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Andrew Hemmert, doctoral student
Sponsored by UNC-Chapel Hill Graduate School’s Graduate Education Advancement Board, the Impact Awards recognize graduate students whose research provides special benefits to the citizens of North Carolina. That impact can be basic as well as applied. It can have a direct impact on the citizens of North Carolina (and beyond) or a more indirect impact through new knowledge or insights gained, educational, economic, health, social and cultural, or environmental effects that will be derived from the research endeavor.
Andrew Hemmert, doctoral student of Biochemistry & Biophysics is currently working on Novel Protein-Based Therapeutics for Nerve Agent Detoxification in the lab of Dr. Matthew Redinbo, Professor & Chair of Chemistry. The goal of Andy's research is to provide an array of commercial products designed to advance the state’s biotechnology industry and save the lives of North Carolina soldiers.
Nerve agent chemical weapons are some of the deadliest compounds ever created by man. The U.S. military is currently fighting two wars in regions of the world where these weapons have been used. Presently, more than 15% of the deployed troops are from units stationed in North Carolina. The current treatments for nerve agent poisoning offer only limited protection and must be administered rapidly to be effective. An ideal treatment would be an intervention capable of quickly destroying a broad range of nerve agents. Andy has developed a protein-based therapy with the enhanced ability to detoxify nerve agents, up to 10,000-fold faster than current treatments. This designed protein is considered by the U.S. military to be a promising therapy candidate for nerve agent protection. He is now developing these reagents into injectable therapeutics to protect at-risk personnel and miniaturized detectors to alert troops to the presence of specific nerve agents.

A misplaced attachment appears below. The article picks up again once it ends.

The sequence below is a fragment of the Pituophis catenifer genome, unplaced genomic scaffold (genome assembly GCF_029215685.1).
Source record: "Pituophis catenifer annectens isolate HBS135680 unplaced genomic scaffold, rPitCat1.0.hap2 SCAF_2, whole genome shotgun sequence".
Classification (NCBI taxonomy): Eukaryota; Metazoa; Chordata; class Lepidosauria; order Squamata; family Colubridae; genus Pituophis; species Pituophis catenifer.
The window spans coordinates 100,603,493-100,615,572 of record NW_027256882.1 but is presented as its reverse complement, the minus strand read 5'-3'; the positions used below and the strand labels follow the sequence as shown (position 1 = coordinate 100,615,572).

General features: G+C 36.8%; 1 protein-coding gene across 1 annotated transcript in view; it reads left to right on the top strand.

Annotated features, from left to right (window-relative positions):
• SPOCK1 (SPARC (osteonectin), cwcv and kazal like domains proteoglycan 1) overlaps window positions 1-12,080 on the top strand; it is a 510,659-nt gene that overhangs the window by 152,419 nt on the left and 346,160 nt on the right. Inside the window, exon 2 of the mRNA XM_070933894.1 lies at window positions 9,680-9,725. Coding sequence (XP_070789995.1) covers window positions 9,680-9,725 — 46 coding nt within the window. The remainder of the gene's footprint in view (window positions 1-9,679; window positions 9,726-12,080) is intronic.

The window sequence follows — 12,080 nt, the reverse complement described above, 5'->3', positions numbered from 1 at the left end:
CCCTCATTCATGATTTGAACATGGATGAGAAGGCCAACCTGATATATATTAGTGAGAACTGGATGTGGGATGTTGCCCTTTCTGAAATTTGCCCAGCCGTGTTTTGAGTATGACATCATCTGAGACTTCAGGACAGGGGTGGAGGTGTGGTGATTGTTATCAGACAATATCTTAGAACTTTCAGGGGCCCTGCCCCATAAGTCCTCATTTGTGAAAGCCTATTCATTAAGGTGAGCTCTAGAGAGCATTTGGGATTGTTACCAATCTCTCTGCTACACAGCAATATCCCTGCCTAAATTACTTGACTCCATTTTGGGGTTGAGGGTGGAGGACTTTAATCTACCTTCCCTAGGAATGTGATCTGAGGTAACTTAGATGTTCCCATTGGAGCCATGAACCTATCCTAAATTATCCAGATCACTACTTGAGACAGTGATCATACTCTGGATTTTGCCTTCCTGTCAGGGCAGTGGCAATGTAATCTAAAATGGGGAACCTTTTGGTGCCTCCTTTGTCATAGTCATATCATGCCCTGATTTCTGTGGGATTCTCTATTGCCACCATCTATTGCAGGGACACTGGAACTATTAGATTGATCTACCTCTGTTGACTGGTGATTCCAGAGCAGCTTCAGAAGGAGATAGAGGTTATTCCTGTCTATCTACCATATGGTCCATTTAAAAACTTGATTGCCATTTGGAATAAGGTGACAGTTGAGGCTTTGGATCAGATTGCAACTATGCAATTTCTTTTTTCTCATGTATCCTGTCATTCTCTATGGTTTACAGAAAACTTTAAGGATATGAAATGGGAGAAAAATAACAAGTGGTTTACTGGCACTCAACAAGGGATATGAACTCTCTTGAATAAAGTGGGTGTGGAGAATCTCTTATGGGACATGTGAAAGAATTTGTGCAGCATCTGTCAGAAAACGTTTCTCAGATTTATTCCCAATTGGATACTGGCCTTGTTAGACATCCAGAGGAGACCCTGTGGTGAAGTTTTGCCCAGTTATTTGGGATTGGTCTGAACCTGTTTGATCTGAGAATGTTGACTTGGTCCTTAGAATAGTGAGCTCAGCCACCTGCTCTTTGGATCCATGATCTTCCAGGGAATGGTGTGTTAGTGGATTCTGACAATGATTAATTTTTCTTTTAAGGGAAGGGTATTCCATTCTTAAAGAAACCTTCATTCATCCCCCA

Dr. Redinbo states that "Andrew's work has the potential to enhance the survival of at-risk personnel in the event of a chemical weapons attack. Just as important, however, is the strength of his research on the basic science side of the equation. Protein design has the potential to generate a wide array of new catalytic reagents and therapeutic biologicals. Andy's results provide tremendous insight into how enzyme action can be tuned using generalizable structure-guided design principles."
For more information on the GEAB Impact Awards, visit: gradschool.unc.edu/student/awards/impact.